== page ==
Saturday, May 30, 2015

30 Days of D&D Day 30: Best DM You've Had

Well, it's the last day of the 30 day D&D challenge. I'm glad you came on this journey with ended up being far more nostalgic at times than I'd anticipated!

So today I'm talking about the best DM I've had. It occurs to me that throughout the month, I never actually mentioned what "DM" stood for; I assumed you'd known the lingua franca. But, "DM" means Dungeon Master. It's a role which also might, depending on the system, be referred to as the Game Master or the Storyteller. Same dude. He's the one telling the story, the one who comes up with the setting (if not using one of the published ones), the one who runs the NPC's (non player characters), the one who runs the enemies and monsters when combat occurs.

Characters are important, but the DM is obviously the lynchpin of the whole deal. We players can make our own fun, certainly, but the DM's descriptions and stories are what keep us coming back and rolling those dice. And the best DM I've had? It's my fiancé, Jim.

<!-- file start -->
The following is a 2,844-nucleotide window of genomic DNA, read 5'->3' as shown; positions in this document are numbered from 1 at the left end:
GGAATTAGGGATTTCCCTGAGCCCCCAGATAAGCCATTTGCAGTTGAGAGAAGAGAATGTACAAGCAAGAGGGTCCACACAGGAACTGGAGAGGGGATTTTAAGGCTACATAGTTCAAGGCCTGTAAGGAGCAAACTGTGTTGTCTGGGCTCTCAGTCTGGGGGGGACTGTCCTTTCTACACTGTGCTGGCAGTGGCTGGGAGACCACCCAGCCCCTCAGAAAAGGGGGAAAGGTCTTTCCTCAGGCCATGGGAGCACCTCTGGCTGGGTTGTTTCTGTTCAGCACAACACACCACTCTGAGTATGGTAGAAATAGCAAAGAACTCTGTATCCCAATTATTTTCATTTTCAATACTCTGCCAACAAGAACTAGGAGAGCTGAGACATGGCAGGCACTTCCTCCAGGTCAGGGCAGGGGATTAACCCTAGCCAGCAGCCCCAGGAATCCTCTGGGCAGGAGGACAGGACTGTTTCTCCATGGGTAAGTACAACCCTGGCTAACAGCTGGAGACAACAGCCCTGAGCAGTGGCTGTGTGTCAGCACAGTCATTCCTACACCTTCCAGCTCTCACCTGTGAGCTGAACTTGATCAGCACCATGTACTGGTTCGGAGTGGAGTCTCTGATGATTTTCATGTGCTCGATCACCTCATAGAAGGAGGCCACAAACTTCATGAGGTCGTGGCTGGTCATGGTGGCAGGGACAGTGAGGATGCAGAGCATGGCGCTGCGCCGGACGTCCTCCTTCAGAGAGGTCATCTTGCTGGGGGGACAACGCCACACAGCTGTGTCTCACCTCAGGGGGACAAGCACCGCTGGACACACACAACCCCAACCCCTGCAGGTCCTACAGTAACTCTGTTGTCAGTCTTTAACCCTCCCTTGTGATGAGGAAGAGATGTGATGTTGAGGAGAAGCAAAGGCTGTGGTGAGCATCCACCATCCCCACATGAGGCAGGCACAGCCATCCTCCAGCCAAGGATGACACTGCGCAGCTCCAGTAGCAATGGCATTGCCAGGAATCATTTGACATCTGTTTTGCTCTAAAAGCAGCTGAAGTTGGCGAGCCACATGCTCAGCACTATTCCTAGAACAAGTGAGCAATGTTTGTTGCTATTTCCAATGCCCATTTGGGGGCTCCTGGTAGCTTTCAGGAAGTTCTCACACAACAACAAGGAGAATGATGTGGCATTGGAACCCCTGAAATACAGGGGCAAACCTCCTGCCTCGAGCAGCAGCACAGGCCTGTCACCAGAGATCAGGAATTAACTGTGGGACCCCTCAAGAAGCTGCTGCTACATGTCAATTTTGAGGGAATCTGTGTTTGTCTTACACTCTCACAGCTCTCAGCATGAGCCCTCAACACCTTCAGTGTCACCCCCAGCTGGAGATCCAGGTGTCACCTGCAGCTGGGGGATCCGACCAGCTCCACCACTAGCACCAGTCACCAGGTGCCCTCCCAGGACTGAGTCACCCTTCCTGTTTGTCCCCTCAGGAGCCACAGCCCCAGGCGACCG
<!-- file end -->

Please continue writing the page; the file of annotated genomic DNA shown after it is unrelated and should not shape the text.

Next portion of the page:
Many, many of the characters and situations I talked about this month were in games Jim ran. It isn't like I've had other DM's (and I do hope they don't feel terribly slighted....), but Jim's stories and gameworlds are what mean D&D to me, and the experiences against which I measure other games. I credit him for my gaming demeanor, the seriousness with which I try to approach a table. His love for police procedurals, among other things, lend to a complexity of story that has on more than one occasion stumped me, though I do like to think my problem solving skills are improving. I enjoy the challenge of trying to figure out the crux of the matter, and trying to tease out the core of the story. I'm very good at seizing upon red herrings, you see.

Jim can create NPCs that you love and adversaries that you hate, and people on that shady line where you question whose side they're on and what their motivations are. When he was running the Return to the Temple of Elemental Evil, he did so in his homebrew world rather than Greyhawk, and it was seamless. I still don't know what he added and changed and what's written down in the adventure. Really, I think I'm happier not knowing.

I look forward to many more games with Jim, both with him as my DM, and as a fellow player on the occasions he's on "my" side of the table.

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